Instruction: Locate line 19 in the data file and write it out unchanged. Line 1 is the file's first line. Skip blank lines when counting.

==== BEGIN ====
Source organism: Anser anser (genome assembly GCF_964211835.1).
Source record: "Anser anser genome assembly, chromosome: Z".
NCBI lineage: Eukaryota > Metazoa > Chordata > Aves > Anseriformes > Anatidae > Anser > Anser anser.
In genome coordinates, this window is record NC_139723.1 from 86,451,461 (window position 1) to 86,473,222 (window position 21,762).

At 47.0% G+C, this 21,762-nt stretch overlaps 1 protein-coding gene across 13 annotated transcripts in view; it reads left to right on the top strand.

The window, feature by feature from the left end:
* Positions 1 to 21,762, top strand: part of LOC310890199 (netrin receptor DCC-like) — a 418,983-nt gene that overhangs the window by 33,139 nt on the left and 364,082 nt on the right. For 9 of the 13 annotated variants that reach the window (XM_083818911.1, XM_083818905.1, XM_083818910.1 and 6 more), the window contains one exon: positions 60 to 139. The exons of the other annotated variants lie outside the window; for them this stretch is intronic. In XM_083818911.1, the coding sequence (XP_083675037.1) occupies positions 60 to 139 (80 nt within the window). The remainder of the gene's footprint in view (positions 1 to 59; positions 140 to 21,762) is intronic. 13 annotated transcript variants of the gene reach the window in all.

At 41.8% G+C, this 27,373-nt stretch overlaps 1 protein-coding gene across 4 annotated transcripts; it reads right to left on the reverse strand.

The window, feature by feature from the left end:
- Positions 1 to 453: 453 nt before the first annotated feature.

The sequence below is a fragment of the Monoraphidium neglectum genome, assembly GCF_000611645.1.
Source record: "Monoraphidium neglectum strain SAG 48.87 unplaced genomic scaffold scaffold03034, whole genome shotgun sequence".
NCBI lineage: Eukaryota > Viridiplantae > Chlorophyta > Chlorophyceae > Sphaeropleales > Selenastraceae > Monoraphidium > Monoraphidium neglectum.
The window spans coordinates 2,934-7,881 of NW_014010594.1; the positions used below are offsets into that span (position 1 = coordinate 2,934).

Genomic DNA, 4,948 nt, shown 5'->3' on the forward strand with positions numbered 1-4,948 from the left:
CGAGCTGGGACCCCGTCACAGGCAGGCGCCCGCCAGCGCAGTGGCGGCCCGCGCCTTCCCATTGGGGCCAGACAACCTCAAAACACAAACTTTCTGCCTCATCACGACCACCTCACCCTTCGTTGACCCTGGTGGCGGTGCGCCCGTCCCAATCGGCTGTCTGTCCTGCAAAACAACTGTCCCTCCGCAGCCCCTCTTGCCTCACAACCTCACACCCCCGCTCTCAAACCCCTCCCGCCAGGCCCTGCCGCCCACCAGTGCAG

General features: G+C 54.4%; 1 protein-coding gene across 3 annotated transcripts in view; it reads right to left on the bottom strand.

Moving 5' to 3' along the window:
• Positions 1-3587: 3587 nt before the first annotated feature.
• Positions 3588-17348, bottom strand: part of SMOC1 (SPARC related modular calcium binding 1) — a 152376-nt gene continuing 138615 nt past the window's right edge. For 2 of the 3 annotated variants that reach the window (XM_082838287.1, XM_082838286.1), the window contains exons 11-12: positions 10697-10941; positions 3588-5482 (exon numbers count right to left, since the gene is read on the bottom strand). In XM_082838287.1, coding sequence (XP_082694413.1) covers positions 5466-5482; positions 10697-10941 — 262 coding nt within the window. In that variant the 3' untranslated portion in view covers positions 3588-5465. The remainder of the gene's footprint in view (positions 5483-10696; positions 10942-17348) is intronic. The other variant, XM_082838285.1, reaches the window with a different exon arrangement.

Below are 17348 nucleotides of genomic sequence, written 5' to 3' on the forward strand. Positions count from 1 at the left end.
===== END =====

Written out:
• Positions 1-3587: 3587 nt before the first annotated feature.